Wednesday, October 31st, 2012 Posted by Jim Thacker

10 key tips for lighting and look development

Cosku Turhan’s 2012 showreel. Below, the Sony Pictures Imageworks Senior Lead Technical Director reveals 10 expert tips for realistic lighting and look development work, drawing examples from the shots above.

Photorealism is both my professional speciality and my personal passion. I like to observe the nuances of natural phenomena so that I can trick an audience into forgetting that what they are watching is CG.

In simple terms, what we do is make believe, and because we don’t have the tools or computing power to reproduce all of the detail present in nature, we have come up with certain tricks to achieve a similar effect.

Here are a few tips technical directors like me use every day to overcome the curse of the ‘CG look’ and to streamline the process of lighting and look development for characters and environments.

A simple look development environment. Keep look dev and final shot lighting separate.

1. Keep the look dev and lighting separate
Don’t look dev your character in the shot: it’s too distracting. If you don’t have reference footage shot on a practical lighting stage from which you can extract the lighting information, create a neutral light rig with a key, rim, fill (all white) and a sky dome (like a sky HDRI). Dial your materials and texture corrections for all your characters into this rig so that you can ensure consistency between them. Use the rig for all your look dev work – or, if you have time, create different rigs to test how your characters hold up in extreme lighting situations.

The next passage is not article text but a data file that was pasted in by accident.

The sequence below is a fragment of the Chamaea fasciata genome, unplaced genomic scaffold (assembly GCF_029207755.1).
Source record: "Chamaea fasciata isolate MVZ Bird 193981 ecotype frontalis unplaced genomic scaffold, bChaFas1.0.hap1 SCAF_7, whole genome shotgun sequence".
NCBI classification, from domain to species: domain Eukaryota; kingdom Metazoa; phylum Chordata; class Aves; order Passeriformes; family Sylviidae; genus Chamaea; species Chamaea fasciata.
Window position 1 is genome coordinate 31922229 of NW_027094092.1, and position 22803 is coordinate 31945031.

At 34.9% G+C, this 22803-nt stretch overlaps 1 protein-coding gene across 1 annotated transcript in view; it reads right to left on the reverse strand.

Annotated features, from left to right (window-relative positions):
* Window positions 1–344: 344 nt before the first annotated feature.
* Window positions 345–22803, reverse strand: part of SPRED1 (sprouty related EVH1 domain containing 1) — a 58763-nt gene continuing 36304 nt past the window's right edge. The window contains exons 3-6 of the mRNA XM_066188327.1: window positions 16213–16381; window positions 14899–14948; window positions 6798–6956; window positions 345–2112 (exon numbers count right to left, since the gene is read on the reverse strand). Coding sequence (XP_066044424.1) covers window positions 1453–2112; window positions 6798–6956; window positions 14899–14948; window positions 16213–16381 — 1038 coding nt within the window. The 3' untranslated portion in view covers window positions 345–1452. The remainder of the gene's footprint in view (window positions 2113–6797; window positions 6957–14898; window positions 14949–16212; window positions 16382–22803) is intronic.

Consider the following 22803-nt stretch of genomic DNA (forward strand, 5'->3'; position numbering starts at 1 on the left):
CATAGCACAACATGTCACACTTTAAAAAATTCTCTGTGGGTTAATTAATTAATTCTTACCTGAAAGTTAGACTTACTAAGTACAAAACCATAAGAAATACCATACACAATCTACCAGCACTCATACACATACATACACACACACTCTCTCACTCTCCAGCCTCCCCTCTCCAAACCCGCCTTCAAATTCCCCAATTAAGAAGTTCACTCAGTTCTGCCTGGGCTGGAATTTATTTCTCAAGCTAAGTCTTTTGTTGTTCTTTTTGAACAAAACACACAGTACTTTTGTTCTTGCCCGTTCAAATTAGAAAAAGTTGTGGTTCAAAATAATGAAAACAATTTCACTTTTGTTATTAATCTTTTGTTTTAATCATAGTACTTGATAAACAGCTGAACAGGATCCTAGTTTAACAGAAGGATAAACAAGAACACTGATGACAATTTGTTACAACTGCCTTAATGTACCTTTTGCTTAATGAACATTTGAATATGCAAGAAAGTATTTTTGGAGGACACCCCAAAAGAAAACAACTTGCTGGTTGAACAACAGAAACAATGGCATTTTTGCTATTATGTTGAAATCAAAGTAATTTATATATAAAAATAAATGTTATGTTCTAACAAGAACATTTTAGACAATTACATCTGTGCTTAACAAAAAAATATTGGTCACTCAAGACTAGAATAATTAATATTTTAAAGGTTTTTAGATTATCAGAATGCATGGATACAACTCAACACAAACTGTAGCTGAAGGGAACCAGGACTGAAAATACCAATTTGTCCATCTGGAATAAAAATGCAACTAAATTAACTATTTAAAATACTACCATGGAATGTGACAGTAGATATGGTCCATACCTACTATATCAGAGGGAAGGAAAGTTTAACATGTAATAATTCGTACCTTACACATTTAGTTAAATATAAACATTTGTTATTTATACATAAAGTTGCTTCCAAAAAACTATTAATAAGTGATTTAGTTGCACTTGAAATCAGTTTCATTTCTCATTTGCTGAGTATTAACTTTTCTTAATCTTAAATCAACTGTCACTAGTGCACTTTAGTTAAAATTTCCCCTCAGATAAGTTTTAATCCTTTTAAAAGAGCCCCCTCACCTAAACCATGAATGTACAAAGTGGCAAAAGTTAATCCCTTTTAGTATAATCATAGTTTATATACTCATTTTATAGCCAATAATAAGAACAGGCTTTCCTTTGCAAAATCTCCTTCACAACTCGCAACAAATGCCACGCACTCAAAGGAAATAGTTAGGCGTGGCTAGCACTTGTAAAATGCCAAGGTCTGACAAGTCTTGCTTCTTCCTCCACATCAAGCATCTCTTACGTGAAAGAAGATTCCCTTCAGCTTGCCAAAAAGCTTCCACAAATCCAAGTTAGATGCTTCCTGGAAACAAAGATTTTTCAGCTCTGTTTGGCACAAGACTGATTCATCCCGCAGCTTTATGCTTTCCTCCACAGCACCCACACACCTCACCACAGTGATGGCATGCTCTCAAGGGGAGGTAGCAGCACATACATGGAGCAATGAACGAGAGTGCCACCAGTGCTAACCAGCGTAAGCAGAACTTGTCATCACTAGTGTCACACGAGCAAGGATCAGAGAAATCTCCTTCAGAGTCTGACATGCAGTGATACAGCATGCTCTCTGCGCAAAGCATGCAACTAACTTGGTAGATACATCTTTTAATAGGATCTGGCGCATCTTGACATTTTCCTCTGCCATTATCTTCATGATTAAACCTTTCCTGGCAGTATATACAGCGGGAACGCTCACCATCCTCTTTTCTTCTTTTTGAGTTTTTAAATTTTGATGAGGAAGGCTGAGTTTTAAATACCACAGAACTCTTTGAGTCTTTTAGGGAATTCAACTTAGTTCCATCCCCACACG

Before moving into colour, test models with a simple gray material applied to refine bump and displacement.

2. Test your displacement with gray-shaded materials
Good displacement and bump maps will get you a long way towards achieving realistic materials. But it can be hard to evaluate their effect when viewing a model which has diffuse and specular textures applied – so create overrides on your materials (or render modes in Maya) to turn off diffuse roughness and spec maps. You should be left with a plastic-looking grey material which will help you debug all your displacement issues.

No real surface is completely smooth. Use roughness maps to simulate microscopic natural irregularities.

3. Use spec and roughness maps to simulate surface irregularities
In real life, even the smoothest of surfaces – be it a car paint or a mirror – will exhibit variations in the way it reflects light. Things like fingerprints, the direction in which the surface was wiped and slight fluctuations in the coating will cause surface irregularities that can be simulated with roughness maps.

Similarly, bear in mind that objects don’t always reflect the same amount of light in every direction. For example, when dirt accumulates in creases on a surface, it reduces their reflectivity. This phenomenon can be reproduced with spec maps. Variations in spec maps is the key to creating truly photorealistic materials.